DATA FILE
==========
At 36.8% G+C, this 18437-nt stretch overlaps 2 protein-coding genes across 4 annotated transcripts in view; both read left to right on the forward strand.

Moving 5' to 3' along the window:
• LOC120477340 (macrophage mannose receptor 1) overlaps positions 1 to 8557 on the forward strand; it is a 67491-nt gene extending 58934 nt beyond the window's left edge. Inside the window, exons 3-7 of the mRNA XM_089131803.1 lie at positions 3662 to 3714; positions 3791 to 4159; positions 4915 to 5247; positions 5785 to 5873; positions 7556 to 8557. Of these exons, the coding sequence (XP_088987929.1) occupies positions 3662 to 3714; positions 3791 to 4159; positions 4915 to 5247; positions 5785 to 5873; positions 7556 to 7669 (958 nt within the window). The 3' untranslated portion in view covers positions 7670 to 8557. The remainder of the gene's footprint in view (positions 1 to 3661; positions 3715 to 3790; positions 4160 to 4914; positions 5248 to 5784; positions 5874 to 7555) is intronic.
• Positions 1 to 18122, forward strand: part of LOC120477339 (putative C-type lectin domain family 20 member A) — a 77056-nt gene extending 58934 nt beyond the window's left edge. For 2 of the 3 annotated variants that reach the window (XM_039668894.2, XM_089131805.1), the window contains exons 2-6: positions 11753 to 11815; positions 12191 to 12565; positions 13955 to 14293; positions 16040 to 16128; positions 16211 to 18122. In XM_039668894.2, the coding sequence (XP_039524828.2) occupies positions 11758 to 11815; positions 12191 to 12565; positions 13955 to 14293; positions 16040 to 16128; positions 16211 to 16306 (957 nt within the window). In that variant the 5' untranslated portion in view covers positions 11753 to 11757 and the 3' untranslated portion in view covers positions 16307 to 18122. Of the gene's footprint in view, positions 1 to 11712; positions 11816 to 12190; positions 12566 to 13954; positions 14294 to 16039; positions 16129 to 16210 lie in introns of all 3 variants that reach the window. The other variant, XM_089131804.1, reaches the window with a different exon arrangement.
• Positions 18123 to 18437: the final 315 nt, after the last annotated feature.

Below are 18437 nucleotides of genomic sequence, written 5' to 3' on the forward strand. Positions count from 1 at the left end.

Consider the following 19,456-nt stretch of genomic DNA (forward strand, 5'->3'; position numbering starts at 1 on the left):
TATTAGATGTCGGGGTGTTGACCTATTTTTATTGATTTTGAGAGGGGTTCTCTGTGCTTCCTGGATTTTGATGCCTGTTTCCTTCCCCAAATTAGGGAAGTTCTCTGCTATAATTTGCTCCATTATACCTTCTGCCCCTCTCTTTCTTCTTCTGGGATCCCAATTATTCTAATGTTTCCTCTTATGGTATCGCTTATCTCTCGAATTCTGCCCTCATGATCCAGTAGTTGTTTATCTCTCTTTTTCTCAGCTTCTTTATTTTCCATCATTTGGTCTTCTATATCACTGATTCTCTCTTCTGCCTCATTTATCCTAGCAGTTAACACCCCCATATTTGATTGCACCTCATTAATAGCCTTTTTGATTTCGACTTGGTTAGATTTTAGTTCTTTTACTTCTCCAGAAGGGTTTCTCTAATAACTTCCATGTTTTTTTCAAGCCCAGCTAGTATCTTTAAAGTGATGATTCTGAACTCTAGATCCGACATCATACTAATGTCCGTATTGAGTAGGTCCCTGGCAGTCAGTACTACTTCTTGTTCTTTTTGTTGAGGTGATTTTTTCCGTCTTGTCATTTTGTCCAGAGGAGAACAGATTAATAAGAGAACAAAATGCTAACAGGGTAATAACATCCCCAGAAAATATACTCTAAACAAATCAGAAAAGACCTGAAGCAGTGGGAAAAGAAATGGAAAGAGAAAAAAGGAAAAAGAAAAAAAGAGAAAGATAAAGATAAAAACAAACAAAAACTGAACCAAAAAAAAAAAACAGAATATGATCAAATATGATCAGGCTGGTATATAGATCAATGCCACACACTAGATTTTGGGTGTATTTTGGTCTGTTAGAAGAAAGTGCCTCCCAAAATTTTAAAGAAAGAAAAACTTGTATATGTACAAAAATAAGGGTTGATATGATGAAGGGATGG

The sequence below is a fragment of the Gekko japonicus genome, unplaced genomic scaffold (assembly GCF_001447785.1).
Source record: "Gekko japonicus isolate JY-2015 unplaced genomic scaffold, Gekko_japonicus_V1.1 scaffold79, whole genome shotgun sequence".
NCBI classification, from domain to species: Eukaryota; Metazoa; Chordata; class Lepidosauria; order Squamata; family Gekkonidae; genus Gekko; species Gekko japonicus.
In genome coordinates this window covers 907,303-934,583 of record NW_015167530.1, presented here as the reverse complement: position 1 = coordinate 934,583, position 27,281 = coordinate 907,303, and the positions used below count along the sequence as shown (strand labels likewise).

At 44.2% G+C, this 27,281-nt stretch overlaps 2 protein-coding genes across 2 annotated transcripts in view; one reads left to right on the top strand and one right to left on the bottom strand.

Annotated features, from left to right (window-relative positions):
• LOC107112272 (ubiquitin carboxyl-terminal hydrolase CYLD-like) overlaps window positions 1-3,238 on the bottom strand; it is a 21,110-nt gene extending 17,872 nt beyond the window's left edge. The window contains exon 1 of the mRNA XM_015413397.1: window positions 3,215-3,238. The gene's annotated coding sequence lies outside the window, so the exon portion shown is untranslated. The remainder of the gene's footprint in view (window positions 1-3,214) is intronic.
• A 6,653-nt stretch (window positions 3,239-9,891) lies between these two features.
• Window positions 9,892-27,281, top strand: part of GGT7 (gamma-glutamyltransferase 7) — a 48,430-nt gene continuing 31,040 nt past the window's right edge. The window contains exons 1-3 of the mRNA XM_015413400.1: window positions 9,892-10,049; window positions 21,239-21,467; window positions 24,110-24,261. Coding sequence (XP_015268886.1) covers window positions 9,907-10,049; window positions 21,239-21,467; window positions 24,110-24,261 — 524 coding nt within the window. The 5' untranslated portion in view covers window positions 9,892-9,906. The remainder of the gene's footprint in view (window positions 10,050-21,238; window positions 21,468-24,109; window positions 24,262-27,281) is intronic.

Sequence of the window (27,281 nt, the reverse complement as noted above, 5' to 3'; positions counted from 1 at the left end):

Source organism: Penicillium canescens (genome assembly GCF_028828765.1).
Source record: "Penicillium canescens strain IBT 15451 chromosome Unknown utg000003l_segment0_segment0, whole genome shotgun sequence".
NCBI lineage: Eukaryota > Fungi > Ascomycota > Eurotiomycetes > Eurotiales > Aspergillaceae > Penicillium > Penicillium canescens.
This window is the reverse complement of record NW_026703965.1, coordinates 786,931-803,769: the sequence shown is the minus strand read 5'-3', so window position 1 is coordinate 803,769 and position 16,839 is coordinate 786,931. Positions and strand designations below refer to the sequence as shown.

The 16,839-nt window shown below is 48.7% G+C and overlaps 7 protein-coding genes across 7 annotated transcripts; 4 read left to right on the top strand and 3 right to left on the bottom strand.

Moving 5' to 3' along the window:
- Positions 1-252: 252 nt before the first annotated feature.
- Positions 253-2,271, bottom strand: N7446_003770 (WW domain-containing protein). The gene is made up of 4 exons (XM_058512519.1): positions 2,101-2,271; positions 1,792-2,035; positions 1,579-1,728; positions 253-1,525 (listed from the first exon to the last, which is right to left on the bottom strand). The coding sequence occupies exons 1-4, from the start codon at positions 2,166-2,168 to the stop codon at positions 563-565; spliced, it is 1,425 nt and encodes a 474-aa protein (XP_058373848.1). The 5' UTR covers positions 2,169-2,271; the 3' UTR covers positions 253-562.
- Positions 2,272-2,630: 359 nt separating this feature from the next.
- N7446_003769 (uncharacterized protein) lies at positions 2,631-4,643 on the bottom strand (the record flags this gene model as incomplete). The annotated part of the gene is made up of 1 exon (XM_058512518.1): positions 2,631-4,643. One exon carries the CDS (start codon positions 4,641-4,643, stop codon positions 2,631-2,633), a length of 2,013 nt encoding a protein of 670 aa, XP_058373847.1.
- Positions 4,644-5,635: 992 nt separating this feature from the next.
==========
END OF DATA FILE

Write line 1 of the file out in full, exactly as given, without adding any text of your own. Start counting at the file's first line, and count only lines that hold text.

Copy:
At 36.8% G+C, this 18437-nt stretch overlaps 2 protein-coding genes across 4 annotated transcripts in view; both read left to right on the forward strand.